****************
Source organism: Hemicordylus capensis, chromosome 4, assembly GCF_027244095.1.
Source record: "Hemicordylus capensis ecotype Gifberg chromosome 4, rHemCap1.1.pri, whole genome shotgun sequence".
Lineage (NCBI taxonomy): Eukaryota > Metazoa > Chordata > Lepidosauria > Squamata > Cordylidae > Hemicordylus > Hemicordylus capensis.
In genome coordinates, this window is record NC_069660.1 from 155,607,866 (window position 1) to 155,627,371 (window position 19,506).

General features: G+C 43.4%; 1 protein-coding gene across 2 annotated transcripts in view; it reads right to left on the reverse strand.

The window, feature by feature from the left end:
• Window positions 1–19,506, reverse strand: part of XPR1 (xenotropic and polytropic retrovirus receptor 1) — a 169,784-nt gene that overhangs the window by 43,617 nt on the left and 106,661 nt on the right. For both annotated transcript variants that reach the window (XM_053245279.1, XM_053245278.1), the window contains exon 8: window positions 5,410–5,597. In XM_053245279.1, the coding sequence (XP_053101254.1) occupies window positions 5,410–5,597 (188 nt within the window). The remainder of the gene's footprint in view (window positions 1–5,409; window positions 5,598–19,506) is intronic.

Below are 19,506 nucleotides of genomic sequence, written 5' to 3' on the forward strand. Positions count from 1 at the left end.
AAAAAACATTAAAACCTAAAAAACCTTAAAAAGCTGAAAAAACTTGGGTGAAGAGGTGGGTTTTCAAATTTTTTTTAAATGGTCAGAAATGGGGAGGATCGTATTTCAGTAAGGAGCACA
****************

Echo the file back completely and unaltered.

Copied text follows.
Source organism: Hemicordylus capensis, chromosome 4, assembly GCF_027244095.1.
Source record: "Hemicordylus capensis ecotype Gifberg chromosome 4, rHemCap1.1.pri, whole genome shotgun sequence".
Lineage (NCBI taxonomy): Eukaryota > Metazoa > Chordata > Lepidosauria > Squamata > Cordylidae > Hemicordylus > Hemicordylus capensis.
In genome coordinates, this window is record NC_069660.1 from 155,607,866 (window position 1) to 155,627,371 (window position 19,506).

General features: G+C 43.4%; 1 protein-coding gene across 2 annotated transcripts in view; it reads right to left on the reverse strand.

The window, feature by feature from the left end:
• Window positions 1–19,506, reverse strand: part of XPR1 (xenotropic and polytropic retrovirus receptor 1) — a 169,784-nt gene that overhangs the window by 43,617 nt on the left and 106,661 nt on the right. For both annotated transcript variants that reach the window (XM_053245279.1, XM_053245278.1), the window contains exon 8: window positions 5,410–5,597. In XM_053245279.1, the coding sequence (XP_053101254.1) occupies window positions 5,410–5,597 (188 nt within the window). The remainder of the gene's footprint in view (window positions 1–5,409; window positions 5,598–19,506) is intronic.

Below are 19,506 nucleotides of genomic sequence, written 5' to 3' on the forward strand. Positions count from 1 at the left end.
AAAAAACATTAAAACCTAAAAAACCTTAAAAAGCTGAAAAAACTTGGGTGAAGAGGTGGGTTTTCAAATTTTTTTTAAATGGTCAGAAATGGGGAGGATCGTATTTCAGTAAGGAGCACA